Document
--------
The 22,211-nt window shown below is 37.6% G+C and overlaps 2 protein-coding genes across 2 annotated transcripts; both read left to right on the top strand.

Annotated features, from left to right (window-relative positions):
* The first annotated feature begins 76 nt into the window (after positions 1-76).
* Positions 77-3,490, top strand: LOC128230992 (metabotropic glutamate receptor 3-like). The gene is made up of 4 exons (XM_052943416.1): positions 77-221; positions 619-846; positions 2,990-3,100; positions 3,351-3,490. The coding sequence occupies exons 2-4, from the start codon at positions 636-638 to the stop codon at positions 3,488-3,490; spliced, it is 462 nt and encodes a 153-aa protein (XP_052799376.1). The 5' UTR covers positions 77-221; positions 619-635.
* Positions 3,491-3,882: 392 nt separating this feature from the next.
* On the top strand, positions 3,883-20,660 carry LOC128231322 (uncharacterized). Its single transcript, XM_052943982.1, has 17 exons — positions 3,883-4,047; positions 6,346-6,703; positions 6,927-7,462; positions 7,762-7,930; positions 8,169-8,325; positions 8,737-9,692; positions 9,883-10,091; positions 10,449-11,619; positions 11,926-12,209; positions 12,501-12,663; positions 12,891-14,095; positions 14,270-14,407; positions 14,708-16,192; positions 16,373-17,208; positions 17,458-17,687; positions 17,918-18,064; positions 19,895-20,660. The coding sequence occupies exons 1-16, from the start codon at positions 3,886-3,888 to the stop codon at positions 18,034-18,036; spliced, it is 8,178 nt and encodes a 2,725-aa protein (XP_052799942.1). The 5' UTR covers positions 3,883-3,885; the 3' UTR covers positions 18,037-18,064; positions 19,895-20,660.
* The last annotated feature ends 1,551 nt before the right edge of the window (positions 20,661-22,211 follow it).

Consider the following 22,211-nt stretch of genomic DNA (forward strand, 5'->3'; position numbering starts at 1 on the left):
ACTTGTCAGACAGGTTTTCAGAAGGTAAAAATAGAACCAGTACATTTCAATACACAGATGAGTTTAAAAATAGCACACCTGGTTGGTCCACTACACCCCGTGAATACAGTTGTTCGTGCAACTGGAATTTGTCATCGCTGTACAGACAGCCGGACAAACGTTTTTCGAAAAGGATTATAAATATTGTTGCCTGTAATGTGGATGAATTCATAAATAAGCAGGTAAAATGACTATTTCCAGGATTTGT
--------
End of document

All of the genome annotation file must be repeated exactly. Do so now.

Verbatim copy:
The 22,211-nt window shown below is 37.6% G+C and overlaps 2 protein-coding genes across 2 annotated transcripts; both read left to right on the top strand.

Annotated features, from left to right (window-relative positions):
* The first annotated feature begins 76 nt into the window (after positions 1-76).
* Positions 77-3,490, top strand: LOC128230992 (metabotropic glutamate receptor 3-like). The gene is made up of 4 exons (XM_052943416.1): positions 77-221; positions 619-846; positions 2,990-3,100; positions 3,351-3,490. The coding sequence occupies exons 2-4, from the start codon at positions 636-638 to the stop codon at positions 3,488-3,490; spliced, it is 462 nt and encodes a 153-aa protein (XP_052799376.1). The 5' UTR covers positions 77-221; positions 619-635.
* Positions 3,491-3,882: 392 nt separating this feature from the next.
* On the top strand, positions 3,883-20,660 carry LOC128231322 (uncharacterized). Its single transcript, XM_052943982.1, has 17 exons — positions 3,883-4,047; positions 6,346-6,703; positions 6,927-7,462; positions 7,762-7,930; positions 8,169-8,325; positions 8,737-9,692; positions 9,883-10,091; positions 10,449-11,619; positions 11,926-12,209; positions 12,501-12,663; positions 12,891-14,095; positions 14,270-14,407; positions 14,708-16,192; positions 16,373-17,208; positions 17,458-17,687; positions 17,918-18,064; positions 19,895-20,660. The coding sequence occupies exons 1-16, from the start codon at positions 3,886-3,888 to the stop codon at positions 18,034-18,036; spliced, it is 8,178 nt and encodes a 2,725-aa protein (XP_052799942.1). The 5' UTR covers positions 3,883-3,885; the 3' UTR covers positions 18,037-18,064; positions 19,895-20,660.
* The last annotated feature ends 1,551 nt before the right edge of the window (positions 20,661-22,211 follow it).

Consider the following 22,211-nt stretch of genomic DNA (forward strand, 5'->3'; position numbering starts at 1 on the left):
ACTTGTCAGACAGGTTTTCAGAAGGTAAAAATAGAACCAGTACATTTCAATACACAGATGAGTTTAAAAATAGCACACCTGGTTGGTCCACTACACCCCGTGAATACAGTTGTTCGTGCAACTGGAATTTGTCATCGCTGTACAGACAGCCGGACAAACGTTTTTCGAAAAGGATTATAAATATTGTTGCCTGTAATGTGGATGAATTCATAAATAAGCAGGTAAAATGACTATTTCCAGGATTTGT